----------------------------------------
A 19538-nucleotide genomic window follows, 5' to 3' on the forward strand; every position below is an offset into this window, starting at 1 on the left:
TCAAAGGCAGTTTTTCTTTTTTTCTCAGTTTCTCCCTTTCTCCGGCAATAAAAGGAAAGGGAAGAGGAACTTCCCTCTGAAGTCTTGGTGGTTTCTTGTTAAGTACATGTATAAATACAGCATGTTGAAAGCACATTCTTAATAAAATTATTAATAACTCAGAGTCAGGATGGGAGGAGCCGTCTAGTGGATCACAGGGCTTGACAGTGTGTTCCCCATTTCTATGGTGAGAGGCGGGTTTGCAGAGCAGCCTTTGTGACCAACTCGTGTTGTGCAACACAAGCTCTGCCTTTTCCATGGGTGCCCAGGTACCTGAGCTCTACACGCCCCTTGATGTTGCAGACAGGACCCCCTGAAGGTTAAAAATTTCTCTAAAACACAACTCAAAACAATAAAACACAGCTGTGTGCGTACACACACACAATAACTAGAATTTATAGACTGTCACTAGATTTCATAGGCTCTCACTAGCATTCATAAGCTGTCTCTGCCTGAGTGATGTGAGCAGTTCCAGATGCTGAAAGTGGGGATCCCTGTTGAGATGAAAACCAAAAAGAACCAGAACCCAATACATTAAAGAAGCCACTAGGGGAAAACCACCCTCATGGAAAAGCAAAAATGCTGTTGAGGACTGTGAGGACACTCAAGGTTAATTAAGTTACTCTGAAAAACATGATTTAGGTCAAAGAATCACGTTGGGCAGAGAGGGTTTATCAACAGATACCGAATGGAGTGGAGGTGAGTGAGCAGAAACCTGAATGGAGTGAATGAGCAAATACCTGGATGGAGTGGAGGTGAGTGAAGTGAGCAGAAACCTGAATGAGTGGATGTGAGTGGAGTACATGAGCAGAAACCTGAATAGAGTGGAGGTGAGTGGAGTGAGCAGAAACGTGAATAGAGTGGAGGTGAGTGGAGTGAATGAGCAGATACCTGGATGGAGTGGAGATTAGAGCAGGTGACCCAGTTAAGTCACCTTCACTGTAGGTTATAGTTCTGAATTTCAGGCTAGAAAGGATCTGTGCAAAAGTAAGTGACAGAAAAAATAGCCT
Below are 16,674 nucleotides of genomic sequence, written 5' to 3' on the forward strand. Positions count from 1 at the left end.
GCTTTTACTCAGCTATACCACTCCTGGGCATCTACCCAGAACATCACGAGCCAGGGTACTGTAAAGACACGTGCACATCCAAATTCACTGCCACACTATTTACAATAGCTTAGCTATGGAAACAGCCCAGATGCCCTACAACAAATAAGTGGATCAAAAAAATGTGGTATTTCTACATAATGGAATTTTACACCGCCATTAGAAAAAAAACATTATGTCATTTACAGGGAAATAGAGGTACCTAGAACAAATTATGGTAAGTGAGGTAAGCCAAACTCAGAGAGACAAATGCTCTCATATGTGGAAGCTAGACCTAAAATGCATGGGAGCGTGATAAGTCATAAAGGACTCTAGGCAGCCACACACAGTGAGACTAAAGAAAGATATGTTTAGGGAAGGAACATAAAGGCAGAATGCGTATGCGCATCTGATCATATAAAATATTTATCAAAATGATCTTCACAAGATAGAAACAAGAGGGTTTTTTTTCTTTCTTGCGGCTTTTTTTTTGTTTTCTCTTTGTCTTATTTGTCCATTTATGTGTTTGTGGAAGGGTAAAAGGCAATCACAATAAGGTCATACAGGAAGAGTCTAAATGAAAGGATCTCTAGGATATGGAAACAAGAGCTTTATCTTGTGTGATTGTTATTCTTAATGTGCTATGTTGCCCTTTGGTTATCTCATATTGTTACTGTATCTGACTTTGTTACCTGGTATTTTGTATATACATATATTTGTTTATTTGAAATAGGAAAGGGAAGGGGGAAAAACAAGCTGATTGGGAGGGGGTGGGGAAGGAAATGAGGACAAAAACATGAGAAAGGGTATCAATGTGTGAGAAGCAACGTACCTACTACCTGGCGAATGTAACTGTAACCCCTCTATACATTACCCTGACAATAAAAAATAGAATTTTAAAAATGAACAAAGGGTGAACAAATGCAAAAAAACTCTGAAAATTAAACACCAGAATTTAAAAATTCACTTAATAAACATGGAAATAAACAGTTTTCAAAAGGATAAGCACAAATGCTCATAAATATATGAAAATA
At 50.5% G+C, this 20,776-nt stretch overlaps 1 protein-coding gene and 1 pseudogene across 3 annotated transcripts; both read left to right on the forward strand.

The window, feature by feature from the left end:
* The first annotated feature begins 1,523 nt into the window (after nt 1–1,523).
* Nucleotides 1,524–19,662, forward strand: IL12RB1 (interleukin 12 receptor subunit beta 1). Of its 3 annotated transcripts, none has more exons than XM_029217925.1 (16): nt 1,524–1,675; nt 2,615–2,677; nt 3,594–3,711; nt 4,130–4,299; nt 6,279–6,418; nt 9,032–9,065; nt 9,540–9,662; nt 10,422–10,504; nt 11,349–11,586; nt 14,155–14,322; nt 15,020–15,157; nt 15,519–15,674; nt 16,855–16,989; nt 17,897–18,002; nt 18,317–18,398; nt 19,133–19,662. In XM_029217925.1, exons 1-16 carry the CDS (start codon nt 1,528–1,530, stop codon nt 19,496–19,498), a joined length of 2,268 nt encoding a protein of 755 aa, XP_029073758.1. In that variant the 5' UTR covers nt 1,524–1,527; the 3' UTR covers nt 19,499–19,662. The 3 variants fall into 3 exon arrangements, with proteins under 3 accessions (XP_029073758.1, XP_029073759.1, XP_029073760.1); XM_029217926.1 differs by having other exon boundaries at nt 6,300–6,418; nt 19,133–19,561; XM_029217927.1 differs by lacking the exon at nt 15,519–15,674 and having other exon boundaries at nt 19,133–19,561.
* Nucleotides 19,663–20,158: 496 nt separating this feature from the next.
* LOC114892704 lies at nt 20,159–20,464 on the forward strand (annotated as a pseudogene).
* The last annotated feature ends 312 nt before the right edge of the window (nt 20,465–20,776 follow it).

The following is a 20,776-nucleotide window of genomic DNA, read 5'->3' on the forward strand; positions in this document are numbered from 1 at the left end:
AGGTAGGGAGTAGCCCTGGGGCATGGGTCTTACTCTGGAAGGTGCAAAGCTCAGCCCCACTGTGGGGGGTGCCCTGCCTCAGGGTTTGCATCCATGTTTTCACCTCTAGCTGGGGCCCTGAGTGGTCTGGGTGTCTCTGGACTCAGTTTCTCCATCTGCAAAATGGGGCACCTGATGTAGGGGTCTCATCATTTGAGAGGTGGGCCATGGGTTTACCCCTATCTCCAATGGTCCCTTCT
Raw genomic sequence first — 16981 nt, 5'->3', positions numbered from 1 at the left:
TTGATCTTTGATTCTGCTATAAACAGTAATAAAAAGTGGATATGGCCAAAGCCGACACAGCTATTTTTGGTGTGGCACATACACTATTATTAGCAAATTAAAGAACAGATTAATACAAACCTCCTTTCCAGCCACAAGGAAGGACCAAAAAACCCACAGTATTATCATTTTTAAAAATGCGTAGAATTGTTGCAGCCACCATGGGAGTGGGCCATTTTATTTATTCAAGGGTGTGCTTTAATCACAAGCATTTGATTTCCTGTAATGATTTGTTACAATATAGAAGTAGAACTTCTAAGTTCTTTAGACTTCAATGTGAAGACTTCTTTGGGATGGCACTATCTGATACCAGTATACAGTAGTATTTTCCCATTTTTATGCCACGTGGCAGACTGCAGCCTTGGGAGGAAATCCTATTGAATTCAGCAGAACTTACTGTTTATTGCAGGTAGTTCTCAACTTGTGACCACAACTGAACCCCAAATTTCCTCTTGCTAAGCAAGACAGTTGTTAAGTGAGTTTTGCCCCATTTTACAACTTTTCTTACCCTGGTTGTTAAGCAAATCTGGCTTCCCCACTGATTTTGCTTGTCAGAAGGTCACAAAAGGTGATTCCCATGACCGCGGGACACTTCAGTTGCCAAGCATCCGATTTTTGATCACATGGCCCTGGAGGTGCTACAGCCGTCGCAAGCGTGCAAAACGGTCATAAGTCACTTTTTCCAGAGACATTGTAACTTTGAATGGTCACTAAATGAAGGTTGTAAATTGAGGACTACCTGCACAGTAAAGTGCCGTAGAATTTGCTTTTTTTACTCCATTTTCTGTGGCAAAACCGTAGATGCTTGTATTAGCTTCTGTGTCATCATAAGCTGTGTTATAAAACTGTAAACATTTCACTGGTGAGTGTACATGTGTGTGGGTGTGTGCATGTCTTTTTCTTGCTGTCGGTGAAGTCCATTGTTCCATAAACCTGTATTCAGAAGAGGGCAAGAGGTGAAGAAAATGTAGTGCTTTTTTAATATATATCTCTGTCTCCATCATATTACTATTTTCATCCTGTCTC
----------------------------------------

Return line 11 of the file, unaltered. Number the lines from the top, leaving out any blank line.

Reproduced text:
* The last annotated feature ends 312 nt before the right edge of the window (nt 20,465–20,776 follow it).